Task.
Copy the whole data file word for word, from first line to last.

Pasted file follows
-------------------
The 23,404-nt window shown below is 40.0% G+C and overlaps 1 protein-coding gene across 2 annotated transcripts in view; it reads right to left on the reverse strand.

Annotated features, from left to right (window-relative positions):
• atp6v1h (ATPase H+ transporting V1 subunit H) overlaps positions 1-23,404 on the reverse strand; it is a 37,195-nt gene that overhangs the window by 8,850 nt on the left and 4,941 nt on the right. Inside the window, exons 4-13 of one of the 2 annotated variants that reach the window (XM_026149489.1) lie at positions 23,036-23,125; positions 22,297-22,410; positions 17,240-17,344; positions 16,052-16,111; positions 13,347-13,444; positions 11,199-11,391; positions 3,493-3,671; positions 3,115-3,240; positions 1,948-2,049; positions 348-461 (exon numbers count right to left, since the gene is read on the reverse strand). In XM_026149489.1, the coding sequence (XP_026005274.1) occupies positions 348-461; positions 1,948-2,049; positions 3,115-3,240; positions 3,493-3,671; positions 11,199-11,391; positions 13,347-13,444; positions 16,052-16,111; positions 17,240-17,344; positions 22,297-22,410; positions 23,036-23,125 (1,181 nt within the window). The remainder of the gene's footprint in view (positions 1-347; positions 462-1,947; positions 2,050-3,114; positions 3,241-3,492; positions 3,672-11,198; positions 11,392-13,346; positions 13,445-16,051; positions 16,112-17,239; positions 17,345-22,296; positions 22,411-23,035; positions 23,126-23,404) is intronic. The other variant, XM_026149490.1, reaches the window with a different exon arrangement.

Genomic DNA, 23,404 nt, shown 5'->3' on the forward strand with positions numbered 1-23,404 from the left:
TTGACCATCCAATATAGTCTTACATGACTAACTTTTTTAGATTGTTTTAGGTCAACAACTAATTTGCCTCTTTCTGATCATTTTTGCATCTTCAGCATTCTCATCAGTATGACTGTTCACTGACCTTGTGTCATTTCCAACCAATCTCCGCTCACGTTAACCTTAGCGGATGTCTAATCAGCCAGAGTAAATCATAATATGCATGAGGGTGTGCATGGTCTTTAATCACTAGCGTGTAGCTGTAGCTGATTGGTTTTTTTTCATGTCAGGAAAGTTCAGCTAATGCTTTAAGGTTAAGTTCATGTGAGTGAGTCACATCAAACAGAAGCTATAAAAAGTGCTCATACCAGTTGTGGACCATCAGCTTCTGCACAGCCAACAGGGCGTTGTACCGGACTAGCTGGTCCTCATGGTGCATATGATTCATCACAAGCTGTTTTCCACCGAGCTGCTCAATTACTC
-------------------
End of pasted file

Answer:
The 23,404-nt window shown below is 40.0% G+C and overlaps 1 protein-coding gene across 2 annotated transcripts in view; it reads right to left on the reverse strand.

Annotated features, from left to right (window-relative positions):
• atp6v1h (ATPase H+ transporting V1 subunit H) overlaps positions 1-23,404 on the reverse strand; it is a 37,195-nt gene that overhangs the window by 8,850 nt on the left and 4,941 nt on the right. Inside the window, exons 4-13 of one of the 2 annotated variants that reach the window (XM_026149489.1) lie at positions 23,036-23,125; positions 22,297-22,410; positions 17,240-17,344; positions 16,052-16,111; positions 13,347-13,444; positions 11,199-11,391; positions 3,493-3,671; positions 3,115-3,240; positions 1,948-2,049; positions 348-461 (exon numbers count right to left, since the gene is read on the reverse strand). In XM_026149489.1, the coding sequence (XP_026005274.1) occupies positions 348-461; positions 1,948-2,049; positions 3,115-3,240; positions 3,493-3,671; positions 11,199-11,391; positions 13,347-13,444; positions 16,052-16,111; positions 17,240-17,344; positions 22,297-22,410; positions 23,036-23,125 (1,181 nt within the window). The remainder of the gene's footprint in view (positions 1-347; positions 462-1,947; positions 2,050-3,114; positions 3,241-3,492; positions 3,672-11,198; positions 11,392-13,346; positions 13,445-16,051; positions 16,112-17,239; positions 17,345-22,296; positions 22,411-23,035; positions 23,126-23,404) is intronic. The other variant, XM_026149490.1, reaches the window with a different exon arrangement.

Genomic DNA, 23,404 nt, shown 5'->3' on the forward strand with positions numbered 1-23,404 from the left:
TTGACCATCCAATATAGTCTTACATGACTAACTTTTTTAGATTGTTTTAGGTCAACAACTAATTTGCCTCTTTCTGATCATTTTTGCATCTTCAGCATTCTCATCAGTATGACTGTTCACTGACCTTGTGTCATTTCCAACCAATCTCCGCTCACGTTAACCTTAGCGGATGTCTAATCAGCCAGAGTAAATCATAATATGCATGAGGGTGTGCATGGTCTTTAATCACTAGCGTGTAGCTGTAGCTGATTGGTTTTTTTTCATGTCAGGAAAGTTCAGCTAATGCTTTAAGGTTAAGTTCATGTGAGTGAGTCACATCAAACAGAAGCTATAAAAAGTGCTCATACCAGTTGTGGACCATCAGCTTCTGCACAGCCAACAGGGCGTTGTACCGGACTAGCTGGTCCTCATGGTGCATATGATTCATCACAAGCTGTTTTCCACCGAGCTGCTCAATTACTC